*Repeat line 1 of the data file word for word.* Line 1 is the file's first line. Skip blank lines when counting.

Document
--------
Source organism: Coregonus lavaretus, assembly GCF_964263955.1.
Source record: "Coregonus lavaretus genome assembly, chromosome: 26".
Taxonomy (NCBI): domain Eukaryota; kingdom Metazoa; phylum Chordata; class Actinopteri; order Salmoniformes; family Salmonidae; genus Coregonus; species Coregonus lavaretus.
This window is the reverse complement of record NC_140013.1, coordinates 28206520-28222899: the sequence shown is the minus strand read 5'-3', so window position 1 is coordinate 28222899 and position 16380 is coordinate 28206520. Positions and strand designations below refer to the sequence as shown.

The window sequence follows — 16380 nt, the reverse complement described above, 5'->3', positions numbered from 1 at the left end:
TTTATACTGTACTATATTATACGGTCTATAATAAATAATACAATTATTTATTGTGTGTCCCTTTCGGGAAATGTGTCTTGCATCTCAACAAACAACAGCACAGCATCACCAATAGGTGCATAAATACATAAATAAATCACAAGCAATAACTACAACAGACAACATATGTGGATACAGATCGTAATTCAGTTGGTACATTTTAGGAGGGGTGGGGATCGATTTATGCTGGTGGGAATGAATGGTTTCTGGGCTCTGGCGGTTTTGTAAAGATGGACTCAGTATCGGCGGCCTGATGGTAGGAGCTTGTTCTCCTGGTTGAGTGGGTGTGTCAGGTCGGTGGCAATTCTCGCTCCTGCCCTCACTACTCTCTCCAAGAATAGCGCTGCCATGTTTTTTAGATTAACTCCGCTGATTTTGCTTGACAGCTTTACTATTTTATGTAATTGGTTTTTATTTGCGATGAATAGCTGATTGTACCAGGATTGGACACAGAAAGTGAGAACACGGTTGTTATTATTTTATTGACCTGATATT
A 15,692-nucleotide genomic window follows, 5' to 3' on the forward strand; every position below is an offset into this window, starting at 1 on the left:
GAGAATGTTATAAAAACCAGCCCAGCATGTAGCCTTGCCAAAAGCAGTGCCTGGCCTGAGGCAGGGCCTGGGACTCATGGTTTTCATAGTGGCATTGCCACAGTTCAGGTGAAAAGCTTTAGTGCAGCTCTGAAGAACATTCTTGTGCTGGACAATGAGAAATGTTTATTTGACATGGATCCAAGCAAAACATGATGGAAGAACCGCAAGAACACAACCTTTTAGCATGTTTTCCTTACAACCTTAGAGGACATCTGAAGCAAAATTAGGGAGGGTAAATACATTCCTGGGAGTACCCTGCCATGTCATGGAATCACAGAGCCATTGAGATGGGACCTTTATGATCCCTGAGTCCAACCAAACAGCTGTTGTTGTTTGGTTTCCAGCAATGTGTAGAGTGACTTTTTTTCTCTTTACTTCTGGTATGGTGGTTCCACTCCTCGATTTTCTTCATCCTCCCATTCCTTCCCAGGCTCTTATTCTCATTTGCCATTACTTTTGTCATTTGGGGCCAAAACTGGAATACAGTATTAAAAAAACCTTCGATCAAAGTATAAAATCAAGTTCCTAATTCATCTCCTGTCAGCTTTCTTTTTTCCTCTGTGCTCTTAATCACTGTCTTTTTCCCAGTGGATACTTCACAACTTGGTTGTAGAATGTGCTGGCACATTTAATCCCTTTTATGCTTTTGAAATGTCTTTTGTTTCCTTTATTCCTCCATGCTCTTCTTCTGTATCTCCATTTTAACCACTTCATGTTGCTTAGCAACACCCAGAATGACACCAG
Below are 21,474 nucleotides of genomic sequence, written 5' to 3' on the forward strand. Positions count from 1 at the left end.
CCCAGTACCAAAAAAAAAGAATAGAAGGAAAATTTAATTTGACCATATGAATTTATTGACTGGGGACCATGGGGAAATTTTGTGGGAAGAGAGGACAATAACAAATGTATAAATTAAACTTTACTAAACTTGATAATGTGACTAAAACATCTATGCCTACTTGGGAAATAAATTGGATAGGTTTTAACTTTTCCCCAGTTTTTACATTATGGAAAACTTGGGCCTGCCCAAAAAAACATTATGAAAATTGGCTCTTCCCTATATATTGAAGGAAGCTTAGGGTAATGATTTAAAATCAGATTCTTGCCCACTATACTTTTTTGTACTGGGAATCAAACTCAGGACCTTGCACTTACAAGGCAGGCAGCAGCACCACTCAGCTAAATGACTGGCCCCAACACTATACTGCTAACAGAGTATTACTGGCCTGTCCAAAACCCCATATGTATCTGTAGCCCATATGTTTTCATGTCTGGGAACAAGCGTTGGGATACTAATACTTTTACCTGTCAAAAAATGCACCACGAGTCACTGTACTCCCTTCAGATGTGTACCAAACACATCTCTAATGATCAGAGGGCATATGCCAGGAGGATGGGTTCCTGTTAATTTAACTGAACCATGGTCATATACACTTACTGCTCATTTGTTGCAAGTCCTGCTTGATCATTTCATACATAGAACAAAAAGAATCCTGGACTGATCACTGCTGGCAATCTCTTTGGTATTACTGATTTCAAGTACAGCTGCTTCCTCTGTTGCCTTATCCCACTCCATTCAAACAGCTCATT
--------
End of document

Source organism: Coregonus lavaretus, assembly GCF_964263955.1.